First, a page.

In any case, other countries will certainly respond to the erosion of domestic exports due to the Yen’s fall. The Bank of Korea cut its benchmark interest rate for the first time in seven months in May 2013, joining other central banks in easing to counter currency appreciation. The loss of export competitiveness will be first felt by Korea, Taiwan, Singapore and Germany. Nevertheless, the cascading effect will eventually hit countries like Thailand, China and Malaysia which are lower down the value chain.

This global simultaneous “race to the bottom” and currency debasement will translate to higher prices for real assets. This will inevitably increase the rich-poor divide and the risks of social instability. Some governments rely on price controls, social welfare and cash handouts to maintain stability. However, this can only be a temporary measure, as long-term implementation of this policy will cultivate a class in society that is highly dependent on government handouts – a policy that not only does not generate economic wealth but can also be exploited for political reasons.

Malaysia can respond in different ways. A Ringgit devaluation may be the easiest and most likely since:

1) Bank Negara can lower interest rates given that the official inflation rate remains subdued (although there are signs of increasing food inflation lately);

2) Fitch Ratings has warned Malaysia in August 2012 of possible downgrade in light of the continued deterioration in public debt ratios, so unless a credible plan is laid out, a credit rating cut (in a region where other countries such as the Philippines have been upgraded) will cause an outflow of portfolio funds;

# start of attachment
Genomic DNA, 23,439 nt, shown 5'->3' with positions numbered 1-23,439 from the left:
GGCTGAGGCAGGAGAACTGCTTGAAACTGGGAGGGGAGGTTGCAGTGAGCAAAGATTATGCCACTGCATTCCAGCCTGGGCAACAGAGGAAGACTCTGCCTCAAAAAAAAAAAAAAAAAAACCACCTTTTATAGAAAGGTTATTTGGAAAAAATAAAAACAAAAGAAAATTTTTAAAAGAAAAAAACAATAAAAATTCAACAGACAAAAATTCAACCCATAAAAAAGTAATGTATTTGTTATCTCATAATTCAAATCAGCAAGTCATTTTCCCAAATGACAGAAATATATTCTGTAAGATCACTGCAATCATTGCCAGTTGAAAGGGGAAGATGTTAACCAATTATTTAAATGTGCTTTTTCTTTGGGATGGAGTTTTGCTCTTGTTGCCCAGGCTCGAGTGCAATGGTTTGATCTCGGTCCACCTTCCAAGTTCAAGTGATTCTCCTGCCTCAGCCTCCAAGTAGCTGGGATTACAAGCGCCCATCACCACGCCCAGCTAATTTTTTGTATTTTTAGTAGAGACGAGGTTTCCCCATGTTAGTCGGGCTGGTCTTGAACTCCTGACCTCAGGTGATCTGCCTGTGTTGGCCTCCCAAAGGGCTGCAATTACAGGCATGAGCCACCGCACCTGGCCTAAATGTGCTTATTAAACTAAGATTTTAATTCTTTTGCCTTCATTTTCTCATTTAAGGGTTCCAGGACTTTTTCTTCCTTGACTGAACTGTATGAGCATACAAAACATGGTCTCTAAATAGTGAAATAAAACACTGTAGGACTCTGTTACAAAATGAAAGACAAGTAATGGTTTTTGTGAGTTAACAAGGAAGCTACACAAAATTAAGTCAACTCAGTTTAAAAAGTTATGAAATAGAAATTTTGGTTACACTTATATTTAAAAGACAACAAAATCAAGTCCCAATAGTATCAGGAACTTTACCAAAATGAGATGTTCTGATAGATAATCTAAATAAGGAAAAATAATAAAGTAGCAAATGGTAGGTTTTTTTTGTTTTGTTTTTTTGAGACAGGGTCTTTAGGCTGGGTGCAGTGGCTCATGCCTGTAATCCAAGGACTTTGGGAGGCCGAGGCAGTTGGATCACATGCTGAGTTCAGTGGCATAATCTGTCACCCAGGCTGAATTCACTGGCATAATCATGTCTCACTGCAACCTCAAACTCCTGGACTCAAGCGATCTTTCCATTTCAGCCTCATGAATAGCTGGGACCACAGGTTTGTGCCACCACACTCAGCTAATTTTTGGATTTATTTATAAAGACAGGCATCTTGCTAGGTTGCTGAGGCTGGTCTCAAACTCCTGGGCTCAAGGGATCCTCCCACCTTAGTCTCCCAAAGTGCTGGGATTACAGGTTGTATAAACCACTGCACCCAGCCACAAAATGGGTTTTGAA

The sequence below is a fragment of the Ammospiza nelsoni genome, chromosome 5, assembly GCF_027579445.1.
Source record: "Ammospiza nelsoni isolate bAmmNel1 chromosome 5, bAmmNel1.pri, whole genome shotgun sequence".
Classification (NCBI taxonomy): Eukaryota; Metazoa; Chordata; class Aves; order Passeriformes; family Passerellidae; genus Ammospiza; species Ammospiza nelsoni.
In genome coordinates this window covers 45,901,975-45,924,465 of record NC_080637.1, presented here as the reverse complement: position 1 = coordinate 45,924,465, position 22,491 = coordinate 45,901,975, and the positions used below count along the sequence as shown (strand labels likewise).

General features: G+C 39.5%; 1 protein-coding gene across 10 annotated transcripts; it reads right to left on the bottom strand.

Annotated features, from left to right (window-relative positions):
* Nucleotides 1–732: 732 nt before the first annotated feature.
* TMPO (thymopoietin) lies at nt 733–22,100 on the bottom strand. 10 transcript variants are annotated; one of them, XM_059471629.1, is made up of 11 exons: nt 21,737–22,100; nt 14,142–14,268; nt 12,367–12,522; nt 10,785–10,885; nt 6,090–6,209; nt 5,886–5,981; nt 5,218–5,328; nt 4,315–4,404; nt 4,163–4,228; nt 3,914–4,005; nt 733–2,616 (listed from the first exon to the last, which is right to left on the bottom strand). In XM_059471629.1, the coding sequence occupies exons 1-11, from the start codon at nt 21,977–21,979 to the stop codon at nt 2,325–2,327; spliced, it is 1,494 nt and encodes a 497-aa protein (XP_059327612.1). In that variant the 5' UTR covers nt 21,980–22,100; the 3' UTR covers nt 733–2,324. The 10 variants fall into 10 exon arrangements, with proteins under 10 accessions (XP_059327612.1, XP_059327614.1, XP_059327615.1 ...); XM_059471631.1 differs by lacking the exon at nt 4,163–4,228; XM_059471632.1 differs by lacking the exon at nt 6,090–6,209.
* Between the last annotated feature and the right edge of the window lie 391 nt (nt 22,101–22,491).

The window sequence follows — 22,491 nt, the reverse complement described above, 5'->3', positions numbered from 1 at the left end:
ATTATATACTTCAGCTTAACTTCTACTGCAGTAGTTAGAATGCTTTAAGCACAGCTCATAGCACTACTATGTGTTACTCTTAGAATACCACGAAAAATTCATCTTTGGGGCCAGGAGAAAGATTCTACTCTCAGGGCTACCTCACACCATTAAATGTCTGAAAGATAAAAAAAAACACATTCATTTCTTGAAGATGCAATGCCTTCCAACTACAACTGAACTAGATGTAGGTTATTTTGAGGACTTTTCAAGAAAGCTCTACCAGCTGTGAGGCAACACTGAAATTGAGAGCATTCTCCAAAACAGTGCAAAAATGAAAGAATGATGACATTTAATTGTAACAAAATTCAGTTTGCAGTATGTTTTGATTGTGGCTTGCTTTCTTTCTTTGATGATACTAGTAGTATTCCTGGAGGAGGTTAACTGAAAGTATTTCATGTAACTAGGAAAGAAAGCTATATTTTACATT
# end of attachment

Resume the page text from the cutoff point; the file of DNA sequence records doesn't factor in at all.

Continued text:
3) Oil and food subsidies will stretch the federal budget deficit as agriculture commodities and crude oil prices rise in the global market (as they act as an inflation hedge); and

4) Economic growth decelerated from 6.5% year-on-year in the fourth quarter of2012 to 4.1% year-on-year in the first quarter of 2013 (significantly below median forecasts of 5.5%) due to sluggish exports. Lower growth might prompt foreign investors, who have been net buyers of Malaysian equities and bonds in past few months, to allocate their funds away from Malaysia.

As with Japan, currency devaluation in Malaysia can only provide temporary respite. Although Malaysia’s demographics remain favourable and the country is rich in natural resources, structural reforms need to be undertaken to move the economy on a sustainable growth trajectory, and at the same time cope with the social pressures caused by higher inflation and greater wealth gap.

As a region, Asia has gone down this path before. In mid-1990s, the devaluation of the Renminbi and Yen, rising US interest rates and strong US$ culminated in the Asian Financial Crisis in 1997/98. While domestic economic conditions in Asia are different now and not all financial crises emanate from the same factors, one should be cognisant to the risks involved.

Lim Kim-Hwa is a fellow at the Penang Institute, a fellow in Finance and Financial Reporting at the University of Cambridge and a chartered accountant (ICAEW). He was a portfolio manager and an assistant professor at the University of Cambridge.